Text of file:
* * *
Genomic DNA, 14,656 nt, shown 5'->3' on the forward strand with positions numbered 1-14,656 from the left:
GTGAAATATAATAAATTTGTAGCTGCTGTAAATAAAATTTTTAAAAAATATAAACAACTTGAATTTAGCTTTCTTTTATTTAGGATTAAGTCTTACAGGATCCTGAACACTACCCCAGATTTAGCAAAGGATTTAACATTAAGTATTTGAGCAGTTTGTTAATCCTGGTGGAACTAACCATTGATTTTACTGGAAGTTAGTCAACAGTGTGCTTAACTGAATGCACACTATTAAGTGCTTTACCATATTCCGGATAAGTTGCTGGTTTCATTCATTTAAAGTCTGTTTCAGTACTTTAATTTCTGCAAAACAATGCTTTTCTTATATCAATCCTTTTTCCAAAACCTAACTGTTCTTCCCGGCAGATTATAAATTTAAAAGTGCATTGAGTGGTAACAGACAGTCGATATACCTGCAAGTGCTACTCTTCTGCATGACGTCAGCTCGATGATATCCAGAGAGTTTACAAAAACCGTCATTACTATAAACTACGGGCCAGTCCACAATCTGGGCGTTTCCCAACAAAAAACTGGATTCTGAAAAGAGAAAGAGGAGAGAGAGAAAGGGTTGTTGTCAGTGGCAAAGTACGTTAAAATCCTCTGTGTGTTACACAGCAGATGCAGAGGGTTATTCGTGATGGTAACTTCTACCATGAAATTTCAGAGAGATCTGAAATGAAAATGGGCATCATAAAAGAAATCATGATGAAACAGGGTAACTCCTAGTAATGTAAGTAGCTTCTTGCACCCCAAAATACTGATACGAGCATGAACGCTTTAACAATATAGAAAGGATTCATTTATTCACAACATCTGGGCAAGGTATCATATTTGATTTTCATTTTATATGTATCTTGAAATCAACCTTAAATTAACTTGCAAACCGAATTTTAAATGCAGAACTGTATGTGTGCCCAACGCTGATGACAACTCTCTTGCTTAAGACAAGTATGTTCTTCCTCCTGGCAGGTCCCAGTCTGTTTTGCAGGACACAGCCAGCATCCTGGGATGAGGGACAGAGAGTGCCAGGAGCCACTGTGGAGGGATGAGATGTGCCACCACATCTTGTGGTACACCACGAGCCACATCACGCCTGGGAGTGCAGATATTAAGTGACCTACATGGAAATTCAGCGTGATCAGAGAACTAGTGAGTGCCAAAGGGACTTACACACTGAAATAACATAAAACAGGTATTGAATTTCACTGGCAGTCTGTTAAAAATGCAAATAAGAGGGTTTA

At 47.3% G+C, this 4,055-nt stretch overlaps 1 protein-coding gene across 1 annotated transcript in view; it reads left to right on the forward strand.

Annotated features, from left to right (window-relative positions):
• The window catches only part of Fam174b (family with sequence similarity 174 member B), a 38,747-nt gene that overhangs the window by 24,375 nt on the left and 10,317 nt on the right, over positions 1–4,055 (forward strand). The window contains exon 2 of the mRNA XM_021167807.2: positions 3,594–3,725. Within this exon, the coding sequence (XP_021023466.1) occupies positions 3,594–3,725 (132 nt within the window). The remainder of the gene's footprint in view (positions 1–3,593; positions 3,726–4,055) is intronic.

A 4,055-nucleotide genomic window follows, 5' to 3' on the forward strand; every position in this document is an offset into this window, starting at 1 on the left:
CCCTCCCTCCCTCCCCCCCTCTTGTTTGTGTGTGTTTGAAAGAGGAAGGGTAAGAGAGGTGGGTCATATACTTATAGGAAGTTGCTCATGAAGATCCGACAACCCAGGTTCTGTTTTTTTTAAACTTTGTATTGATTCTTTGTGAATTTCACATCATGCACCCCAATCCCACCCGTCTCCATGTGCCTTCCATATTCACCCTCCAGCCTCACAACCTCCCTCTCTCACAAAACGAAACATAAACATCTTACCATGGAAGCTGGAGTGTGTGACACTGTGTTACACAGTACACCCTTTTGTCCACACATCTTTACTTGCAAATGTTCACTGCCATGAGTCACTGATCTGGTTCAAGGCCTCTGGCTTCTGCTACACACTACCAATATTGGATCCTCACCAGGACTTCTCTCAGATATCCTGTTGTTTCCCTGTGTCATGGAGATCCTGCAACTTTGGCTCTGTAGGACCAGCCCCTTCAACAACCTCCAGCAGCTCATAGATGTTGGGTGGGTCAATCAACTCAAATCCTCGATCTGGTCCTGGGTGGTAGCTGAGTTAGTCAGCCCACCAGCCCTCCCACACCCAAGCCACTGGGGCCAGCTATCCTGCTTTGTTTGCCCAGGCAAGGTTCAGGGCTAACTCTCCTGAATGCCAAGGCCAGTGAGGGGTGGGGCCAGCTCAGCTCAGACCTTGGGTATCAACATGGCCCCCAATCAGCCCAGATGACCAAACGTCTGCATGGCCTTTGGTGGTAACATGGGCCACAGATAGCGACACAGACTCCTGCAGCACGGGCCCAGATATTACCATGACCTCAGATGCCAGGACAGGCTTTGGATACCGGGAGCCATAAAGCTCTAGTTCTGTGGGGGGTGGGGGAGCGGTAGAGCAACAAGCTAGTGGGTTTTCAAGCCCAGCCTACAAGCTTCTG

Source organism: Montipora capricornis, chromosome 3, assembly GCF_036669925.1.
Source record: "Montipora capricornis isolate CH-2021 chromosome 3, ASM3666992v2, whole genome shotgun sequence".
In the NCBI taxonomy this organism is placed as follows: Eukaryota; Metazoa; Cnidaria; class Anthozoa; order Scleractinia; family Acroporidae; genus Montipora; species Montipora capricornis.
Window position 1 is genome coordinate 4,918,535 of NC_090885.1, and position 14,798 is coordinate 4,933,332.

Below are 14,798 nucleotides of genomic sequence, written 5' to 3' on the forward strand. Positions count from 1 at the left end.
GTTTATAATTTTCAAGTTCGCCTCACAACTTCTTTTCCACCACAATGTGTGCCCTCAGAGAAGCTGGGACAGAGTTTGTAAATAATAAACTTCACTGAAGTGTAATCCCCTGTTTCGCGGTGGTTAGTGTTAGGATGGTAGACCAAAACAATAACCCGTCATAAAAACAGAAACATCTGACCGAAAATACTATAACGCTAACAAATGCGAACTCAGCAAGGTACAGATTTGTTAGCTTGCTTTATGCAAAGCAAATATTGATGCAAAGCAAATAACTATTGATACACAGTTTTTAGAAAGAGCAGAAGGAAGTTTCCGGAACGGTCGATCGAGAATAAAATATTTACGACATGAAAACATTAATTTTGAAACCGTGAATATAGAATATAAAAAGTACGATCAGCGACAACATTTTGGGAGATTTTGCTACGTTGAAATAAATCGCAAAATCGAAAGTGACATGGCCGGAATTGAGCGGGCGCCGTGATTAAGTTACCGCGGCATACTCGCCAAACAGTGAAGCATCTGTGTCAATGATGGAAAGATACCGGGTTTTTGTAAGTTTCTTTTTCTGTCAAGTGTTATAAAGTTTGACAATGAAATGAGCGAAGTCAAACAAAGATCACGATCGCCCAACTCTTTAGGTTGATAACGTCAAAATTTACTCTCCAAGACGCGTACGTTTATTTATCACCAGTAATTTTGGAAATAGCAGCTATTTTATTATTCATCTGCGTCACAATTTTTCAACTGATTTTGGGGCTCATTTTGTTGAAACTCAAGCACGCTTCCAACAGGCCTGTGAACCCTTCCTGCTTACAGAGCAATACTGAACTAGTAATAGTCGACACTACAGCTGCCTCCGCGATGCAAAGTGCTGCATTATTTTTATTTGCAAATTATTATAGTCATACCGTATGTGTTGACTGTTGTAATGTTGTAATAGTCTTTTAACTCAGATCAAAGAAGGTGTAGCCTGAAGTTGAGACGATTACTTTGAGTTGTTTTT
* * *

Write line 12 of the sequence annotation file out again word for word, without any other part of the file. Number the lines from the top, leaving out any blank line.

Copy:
Below are 14,798 nucleotides of genomic sequence, written 5' to 3' on the forward strand. Positions count from 1 at the left end.